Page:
These family ties were not the reason behind Unstuck in Time, however; in fact, Yeager didn’t set out with a complete Vonnegut suite in mind. The earliest composition on the album, “Blues for Billy Pilgrim,” was penned shortly after Yeager had read Slaughterhouse-Five, with the traumatizing and bewildering adventures of the novel’s chronologically confused protagonist in mind. Over the course of the ensuing decade, each Vonnegut work that he read seemed to spawn another piece of music until a full album based around the concept seemed the next logical step.
Yeager drew from across Vonnegut’s canon for inspiration: the stealthy opener “Now It’s the Women’s Turn” references the lesser-known 1987 novel Bluebeard, while the freewheeling, Caribbean-inflected “Bokonon” is named for the outlaw religious leader from Cat’s Cradle. The tender “Ballad for Old Solo” is dedicated to one of the aliens from Vonnegut’s Sirens of Titan, who are also the subject for the cosmic, album-closing “Tralfamadorian Rhapsody.” A Martian military march from the same novel is the basis for the parade rhythm of “Unk’s Fate.”
The chanted motto and carnivalesque motif of “Kilgore’s Creed” paint an off-kilter portrait of Vonnegut’s alter ego, Kilgore Trout, and “Rudy’s Waltz” pays tribute to the protagonist of the 1982 novel Deadeye Dick. “Nancy’s Revenge” offers a wish-fulfillment sequel to the problematic short story “Welcome to the Monkey House,” while “Blue Fairy Godmother” is a mock-patriotic ode to the possibly fictional spymaster of Mother Night.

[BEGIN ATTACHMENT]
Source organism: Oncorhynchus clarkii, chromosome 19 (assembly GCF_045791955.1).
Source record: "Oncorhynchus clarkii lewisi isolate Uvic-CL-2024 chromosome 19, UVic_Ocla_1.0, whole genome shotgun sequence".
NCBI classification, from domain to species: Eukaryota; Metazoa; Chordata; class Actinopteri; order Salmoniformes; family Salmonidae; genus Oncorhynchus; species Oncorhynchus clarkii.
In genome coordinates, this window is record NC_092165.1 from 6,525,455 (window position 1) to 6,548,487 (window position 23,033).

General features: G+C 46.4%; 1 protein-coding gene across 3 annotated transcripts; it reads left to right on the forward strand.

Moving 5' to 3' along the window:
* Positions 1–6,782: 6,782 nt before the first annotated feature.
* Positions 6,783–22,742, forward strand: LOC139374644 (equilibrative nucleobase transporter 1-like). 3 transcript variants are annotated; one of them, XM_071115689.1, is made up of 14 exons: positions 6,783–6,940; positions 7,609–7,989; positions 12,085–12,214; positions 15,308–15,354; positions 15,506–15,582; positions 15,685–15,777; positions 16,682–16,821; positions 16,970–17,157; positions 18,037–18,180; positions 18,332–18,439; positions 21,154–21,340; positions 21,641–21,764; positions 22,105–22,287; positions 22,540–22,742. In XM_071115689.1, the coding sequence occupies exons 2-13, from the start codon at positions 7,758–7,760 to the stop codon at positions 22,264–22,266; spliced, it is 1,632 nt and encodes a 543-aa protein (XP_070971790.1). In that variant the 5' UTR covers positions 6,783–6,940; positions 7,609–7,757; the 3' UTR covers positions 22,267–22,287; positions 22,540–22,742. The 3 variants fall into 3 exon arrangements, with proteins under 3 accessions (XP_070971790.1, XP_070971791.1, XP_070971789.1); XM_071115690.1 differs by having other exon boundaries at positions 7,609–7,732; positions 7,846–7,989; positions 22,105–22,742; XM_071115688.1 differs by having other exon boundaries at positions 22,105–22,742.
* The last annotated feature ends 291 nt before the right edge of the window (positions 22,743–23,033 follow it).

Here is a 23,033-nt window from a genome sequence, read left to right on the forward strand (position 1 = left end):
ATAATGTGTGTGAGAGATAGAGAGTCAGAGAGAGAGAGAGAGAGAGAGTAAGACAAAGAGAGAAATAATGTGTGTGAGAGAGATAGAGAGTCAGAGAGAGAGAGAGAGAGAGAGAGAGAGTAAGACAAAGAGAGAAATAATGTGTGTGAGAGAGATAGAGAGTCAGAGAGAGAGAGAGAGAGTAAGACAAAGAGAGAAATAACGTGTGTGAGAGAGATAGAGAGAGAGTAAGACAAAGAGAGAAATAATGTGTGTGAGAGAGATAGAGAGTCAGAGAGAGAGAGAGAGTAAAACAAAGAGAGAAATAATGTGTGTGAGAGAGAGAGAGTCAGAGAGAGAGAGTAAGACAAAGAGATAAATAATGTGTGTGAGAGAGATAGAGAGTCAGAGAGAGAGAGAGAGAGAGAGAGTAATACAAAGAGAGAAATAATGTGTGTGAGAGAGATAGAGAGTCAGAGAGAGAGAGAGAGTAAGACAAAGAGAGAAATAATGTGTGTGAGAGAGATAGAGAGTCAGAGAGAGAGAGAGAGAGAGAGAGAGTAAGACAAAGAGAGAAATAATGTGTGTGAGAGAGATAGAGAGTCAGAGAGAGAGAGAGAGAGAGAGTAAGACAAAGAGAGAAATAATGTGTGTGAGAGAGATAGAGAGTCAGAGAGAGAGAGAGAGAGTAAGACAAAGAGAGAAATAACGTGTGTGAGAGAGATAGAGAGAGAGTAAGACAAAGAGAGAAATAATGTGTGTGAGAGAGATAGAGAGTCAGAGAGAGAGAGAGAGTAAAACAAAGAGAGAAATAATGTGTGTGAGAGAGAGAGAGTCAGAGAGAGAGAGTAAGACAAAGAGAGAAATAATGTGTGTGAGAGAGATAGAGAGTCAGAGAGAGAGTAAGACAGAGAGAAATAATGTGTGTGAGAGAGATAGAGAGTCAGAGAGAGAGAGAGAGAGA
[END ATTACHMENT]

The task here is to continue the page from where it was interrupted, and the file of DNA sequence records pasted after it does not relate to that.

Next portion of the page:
The eclecticism of Unstuck in Time reflects the often uncategorizable nature of Vonnegut’s work; while he could be termed a satirist, a science fiction writer, a humorist, a fantasist or any number of other sobriquets, none are quite sufficient to contain him – which made him all the more compelling to Yeager. “A lot of my favorite artists are hard to place in a category,” he says. “Fred Hersch, for an example; he’s been a teacher and a mentor to me, and although he's classified as a contemporary modern jazz artist, his music really encompasses different worlds of classical music, jazz, folk songs and many other areas. Miguel Zenón can encompass influences from the folkloric music of Puerto Rico to contemporary jazz to bebop. Stevie Wonder is another favorite who’s beyond category. I'm really drawn to artists like that.”
released November 11, 2022
Jason Yeager - piano, synthesizer (11)
Miguel Zenón - alto saxophone (2, 5)
Lucas Pino - clarinet (1, 3, 9), bass clarinet (3, 6, 7), tenor saxophone (4)
Patrick Laslie - tenor saxophone (2, 5, 10), flute (5), bass clarinet (8)
Alphonso Horne - trumpet (1, 2, 6, 7), flugelhorn (3, 9)
Riley Mulherkar - trumpet (2, 5, 8, 10, 11), flugelhorn (5)
Mike Fahie - trombone (1-10)
Yuhan Su - vibraphone
Danny Weller - upright bass (1, 3-10), electric bass (2, 11)
Jay Sawyer - drums
supported by 11 fans who also own “Unstuck In Time: The Kurt Vonnegut Suite”
This is a wonderful album! Dave Douglas is one of my heroes. He's more than a great musician. He has a vision for the music and a feeling for putting together a group which is unique. So, beside Joey Baron (another heavyweight and one of my absolute favourite drummers) he invited some young cats to this session. They play just great and make sure that this music sounds totally fresh, whilst at the same time being deeply rooted in the jazz tradition. Florian Arbenz